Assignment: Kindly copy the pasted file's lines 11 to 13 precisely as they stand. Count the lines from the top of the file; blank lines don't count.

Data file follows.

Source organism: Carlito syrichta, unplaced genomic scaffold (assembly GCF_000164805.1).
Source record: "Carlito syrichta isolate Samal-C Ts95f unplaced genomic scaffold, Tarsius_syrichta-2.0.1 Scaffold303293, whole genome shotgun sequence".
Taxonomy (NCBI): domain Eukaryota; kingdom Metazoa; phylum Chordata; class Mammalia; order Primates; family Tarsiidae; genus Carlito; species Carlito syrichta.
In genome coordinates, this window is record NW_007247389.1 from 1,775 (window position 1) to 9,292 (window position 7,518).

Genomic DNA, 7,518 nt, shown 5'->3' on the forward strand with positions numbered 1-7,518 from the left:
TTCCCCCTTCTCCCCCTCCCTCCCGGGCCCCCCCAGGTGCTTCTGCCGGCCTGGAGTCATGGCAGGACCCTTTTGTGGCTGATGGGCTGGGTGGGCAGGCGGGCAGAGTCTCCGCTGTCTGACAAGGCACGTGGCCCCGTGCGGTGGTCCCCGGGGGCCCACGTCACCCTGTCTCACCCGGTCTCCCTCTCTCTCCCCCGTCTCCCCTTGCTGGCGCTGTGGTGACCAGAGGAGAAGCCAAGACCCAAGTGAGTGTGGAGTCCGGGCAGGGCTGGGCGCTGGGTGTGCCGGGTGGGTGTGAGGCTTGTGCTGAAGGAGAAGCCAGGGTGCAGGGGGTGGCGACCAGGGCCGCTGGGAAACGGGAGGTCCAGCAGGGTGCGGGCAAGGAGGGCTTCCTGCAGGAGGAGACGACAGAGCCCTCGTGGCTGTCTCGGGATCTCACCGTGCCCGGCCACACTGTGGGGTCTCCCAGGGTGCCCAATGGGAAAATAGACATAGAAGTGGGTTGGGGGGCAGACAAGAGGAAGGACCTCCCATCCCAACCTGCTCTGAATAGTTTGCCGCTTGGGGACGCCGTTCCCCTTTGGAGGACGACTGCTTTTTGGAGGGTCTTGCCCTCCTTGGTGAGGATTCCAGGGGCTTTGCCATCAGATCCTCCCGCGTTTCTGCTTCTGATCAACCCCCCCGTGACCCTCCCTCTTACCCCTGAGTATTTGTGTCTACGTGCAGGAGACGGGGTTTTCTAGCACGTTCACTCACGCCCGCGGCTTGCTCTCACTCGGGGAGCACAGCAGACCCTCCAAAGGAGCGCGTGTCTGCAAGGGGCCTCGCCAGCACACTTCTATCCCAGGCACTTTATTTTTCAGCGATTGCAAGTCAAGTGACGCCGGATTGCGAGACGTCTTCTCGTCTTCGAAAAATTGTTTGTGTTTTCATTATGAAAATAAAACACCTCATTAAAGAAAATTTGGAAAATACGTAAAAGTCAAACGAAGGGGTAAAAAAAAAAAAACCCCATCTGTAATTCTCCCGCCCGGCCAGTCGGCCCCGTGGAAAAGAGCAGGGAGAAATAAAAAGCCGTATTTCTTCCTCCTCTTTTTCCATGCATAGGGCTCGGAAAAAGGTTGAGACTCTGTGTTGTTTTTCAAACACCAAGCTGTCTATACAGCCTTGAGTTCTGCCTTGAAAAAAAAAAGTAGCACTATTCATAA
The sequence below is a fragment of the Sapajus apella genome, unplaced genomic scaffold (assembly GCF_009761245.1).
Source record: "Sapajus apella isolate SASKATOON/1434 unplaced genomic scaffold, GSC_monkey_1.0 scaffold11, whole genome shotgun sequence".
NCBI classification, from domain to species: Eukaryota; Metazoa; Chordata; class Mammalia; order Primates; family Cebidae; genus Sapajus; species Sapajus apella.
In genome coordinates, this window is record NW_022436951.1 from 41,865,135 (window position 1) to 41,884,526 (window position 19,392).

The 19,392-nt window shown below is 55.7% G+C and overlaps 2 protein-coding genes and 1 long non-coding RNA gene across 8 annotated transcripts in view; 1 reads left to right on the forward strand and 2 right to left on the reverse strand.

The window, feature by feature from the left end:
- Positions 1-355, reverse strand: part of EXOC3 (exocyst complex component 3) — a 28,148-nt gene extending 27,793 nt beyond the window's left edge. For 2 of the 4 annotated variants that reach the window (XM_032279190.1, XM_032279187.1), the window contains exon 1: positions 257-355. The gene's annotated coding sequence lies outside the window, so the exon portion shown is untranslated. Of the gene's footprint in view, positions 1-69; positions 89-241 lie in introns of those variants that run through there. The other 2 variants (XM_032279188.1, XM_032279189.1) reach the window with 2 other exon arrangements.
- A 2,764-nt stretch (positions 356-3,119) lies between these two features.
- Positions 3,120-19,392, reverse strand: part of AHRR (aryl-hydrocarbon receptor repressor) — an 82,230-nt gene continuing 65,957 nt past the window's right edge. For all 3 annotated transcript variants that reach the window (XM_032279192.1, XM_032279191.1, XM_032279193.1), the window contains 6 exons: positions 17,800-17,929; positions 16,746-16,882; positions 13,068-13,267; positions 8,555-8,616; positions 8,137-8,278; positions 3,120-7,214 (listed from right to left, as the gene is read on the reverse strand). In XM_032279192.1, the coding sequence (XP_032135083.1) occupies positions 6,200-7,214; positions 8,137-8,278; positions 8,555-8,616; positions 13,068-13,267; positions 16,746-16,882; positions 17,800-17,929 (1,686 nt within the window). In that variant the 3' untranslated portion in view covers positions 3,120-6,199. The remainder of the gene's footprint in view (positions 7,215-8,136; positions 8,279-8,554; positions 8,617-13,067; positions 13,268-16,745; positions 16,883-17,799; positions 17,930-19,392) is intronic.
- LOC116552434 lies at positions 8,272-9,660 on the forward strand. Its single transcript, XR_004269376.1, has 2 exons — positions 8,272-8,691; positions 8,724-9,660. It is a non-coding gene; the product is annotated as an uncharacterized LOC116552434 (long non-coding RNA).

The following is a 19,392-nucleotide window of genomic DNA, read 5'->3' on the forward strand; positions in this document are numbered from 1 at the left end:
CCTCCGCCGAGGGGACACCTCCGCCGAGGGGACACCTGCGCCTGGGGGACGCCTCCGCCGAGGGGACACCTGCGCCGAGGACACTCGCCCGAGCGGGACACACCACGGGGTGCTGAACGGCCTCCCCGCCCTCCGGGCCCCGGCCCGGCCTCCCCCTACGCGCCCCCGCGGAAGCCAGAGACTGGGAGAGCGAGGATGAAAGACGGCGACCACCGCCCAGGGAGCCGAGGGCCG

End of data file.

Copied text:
The 19,392-nt window shown below is 55.7% G+C and overlaps 2 protein-coding genes and 1 long non-coding RNA gene across 8 annotated transcripts in view; 1 reads left to right on the forward strand and 2 right to left on the reverse strand.

The window, feature by feature from the left end:
- Positions 1-355, reverse strand: part of EXOC3 (exocyst complex component 3) — a 28,148-nt gene extending 27,793 nt beyond the window's left edge. For 2 of the 4 annotated variants that reach the window (XM_032279190.1, XM_032279187.1), the window contains exon 1: positions 257-355. The gene's annotated coding sequence lies outside the window, so the exon portion shown is untranslated. Of the gene's footprint in view, positions 1-69; positions 89-241 lie in introns of those variants that run through there. The other 2 variants (XM_032279188.1, XM_032279189.1) reach the window with 2 other exon arrangements.